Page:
It could be a single person, it could be open to a company’s entire staff, or it could be a person or group outside the company, though some blogs have been lambasted for trying to fool their readers with repurposed information or purchased content, so outsourcing your blog is a route to avoid. Employees make good bloggers because they understand the brand direction, and the message can be controlled more easily. Most importantly, bloggers need to let their personalities shine through. Introduce all bloggers with a photo; people want to befriend and link to other people, not faceless corporations. Or, at the very least, leverage a look-alike avatar for each contributor. Also, consider the occasional use of guest bloggers, especially if they are recognized in your industry. Don’t be afraid to invite knowledgeable leaders and other industry bloggers to write a post for the blog. There are often real benefits for them (including a link, which should always be offered in this situation), and the worst they can do is say no.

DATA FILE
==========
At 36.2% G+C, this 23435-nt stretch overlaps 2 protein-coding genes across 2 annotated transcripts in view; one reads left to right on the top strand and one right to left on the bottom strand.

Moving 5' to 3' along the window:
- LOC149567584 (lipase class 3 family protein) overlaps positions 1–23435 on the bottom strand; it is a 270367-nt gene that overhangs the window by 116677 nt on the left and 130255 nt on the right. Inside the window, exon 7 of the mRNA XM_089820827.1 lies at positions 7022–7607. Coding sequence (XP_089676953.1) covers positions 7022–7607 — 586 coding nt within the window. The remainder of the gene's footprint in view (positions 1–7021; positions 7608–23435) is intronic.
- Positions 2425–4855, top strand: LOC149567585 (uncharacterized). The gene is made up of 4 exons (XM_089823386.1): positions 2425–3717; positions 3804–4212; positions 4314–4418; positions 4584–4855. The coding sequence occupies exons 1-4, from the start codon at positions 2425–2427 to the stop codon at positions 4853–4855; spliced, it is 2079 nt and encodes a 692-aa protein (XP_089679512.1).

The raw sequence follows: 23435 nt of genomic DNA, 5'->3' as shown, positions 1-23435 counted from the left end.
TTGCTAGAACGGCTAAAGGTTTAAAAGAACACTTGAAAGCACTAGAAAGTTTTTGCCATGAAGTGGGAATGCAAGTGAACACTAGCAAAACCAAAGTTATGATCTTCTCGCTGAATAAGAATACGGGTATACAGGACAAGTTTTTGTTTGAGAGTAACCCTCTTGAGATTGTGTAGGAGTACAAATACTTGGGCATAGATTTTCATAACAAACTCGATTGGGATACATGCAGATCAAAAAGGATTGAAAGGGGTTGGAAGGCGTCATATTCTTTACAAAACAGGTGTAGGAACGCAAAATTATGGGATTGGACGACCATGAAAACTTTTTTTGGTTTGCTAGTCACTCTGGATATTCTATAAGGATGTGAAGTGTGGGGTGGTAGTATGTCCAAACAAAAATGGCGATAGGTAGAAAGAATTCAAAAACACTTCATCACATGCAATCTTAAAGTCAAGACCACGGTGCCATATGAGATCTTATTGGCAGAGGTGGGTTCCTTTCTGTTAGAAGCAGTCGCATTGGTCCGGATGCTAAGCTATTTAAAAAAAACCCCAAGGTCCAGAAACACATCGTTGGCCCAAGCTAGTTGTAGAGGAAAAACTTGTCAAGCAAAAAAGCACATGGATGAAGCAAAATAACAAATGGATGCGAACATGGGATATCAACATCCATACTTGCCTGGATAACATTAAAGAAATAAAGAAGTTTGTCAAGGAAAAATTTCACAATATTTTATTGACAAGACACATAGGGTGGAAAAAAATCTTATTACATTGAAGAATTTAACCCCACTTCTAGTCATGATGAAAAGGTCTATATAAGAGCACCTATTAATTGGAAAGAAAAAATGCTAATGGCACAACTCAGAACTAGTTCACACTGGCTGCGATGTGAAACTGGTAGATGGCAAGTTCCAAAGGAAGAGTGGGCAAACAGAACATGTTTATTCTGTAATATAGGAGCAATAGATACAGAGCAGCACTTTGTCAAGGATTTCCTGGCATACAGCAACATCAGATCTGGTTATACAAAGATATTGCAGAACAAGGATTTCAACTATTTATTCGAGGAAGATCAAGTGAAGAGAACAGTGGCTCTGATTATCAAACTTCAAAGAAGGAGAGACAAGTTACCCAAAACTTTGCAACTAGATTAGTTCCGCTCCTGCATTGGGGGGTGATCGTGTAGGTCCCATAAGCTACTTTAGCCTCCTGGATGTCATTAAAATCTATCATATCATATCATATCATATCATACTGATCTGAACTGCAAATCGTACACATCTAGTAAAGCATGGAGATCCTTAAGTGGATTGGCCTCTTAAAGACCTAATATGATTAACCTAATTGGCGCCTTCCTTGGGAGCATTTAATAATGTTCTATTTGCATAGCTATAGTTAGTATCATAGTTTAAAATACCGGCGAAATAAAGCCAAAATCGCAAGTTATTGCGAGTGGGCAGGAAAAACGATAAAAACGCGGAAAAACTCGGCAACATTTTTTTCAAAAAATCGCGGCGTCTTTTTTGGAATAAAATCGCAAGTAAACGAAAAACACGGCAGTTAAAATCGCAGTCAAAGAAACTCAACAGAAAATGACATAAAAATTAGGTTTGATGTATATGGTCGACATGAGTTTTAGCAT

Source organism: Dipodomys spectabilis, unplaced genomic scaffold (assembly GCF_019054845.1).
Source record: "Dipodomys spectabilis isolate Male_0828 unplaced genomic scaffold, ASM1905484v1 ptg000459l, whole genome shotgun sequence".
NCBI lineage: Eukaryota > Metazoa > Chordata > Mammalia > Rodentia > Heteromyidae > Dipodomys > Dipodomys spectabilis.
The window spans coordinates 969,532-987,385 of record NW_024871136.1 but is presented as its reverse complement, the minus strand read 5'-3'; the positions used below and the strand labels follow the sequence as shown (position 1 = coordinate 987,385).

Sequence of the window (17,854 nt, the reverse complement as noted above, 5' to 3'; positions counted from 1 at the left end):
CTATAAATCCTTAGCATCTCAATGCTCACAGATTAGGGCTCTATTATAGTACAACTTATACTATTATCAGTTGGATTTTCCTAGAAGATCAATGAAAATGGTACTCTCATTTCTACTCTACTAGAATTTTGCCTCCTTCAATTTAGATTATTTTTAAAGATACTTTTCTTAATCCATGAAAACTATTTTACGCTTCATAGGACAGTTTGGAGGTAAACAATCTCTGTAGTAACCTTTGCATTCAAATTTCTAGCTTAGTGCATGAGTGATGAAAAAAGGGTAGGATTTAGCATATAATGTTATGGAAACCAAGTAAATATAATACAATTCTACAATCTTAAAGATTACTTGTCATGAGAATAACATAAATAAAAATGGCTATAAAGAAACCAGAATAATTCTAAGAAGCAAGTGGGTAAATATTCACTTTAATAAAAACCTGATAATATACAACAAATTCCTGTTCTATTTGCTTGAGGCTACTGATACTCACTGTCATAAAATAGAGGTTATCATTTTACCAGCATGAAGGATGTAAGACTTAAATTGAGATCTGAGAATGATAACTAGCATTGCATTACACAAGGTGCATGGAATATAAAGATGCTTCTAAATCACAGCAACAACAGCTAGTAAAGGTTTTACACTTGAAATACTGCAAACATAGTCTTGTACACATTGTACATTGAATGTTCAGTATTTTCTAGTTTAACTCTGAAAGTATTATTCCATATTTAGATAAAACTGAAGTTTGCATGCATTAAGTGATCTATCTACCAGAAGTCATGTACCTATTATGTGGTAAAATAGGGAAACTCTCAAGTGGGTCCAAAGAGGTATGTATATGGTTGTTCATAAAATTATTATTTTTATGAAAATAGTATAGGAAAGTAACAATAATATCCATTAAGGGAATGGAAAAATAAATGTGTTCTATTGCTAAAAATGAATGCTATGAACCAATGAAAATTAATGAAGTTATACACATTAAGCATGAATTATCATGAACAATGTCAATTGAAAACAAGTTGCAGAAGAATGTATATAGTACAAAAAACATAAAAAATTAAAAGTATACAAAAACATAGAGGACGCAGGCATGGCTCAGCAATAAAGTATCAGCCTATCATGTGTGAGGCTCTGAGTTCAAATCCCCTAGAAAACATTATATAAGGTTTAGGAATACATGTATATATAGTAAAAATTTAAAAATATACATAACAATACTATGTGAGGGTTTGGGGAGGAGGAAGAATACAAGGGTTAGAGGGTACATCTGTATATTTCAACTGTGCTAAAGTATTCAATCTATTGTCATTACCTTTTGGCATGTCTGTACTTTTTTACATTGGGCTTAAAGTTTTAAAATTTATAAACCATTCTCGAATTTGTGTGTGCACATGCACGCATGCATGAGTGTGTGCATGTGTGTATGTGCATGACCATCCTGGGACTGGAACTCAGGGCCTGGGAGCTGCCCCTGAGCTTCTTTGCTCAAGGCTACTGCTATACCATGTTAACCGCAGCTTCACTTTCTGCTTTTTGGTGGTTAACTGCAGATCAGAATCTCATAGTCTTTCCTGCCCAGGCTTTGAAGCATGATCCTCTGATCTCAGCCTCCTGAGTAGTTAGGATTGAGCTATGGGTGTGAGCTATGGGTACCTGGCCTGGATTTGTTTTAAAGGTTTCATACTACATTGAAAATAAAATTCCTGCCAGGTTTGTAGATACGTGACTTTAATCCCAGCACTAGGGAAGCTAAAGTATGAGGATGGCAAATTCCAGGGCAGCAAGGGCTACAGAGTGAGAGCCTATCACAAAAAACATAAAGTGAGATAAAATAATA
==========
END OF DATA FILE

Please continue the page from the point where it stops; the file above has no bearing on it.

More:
What should my site’s blog be about?

A blog’s theme should be consistent with the company’s focus, yet universal enough that the blog is not solely about things the company sells. A blog that only exists to link to its corporate site will not be trusted. A site selling cameras, for instance, should go beyond making the blog a secondary camera sales tool and get involved with photography as art and business. It’s secondary to cameras, but it is directly related to the interests of potential customers. A site selling pet supplies might cover pet ownership and pet health in its blog. Don’t be afraid to get a little “fresh” in the blogosphere; go ahead and state an opinion or poke a little fun, but do so in a tasteful and good-natured way. Always be professional, but look for angles in the story that will catch reader attention.

How much time should be taken to blog?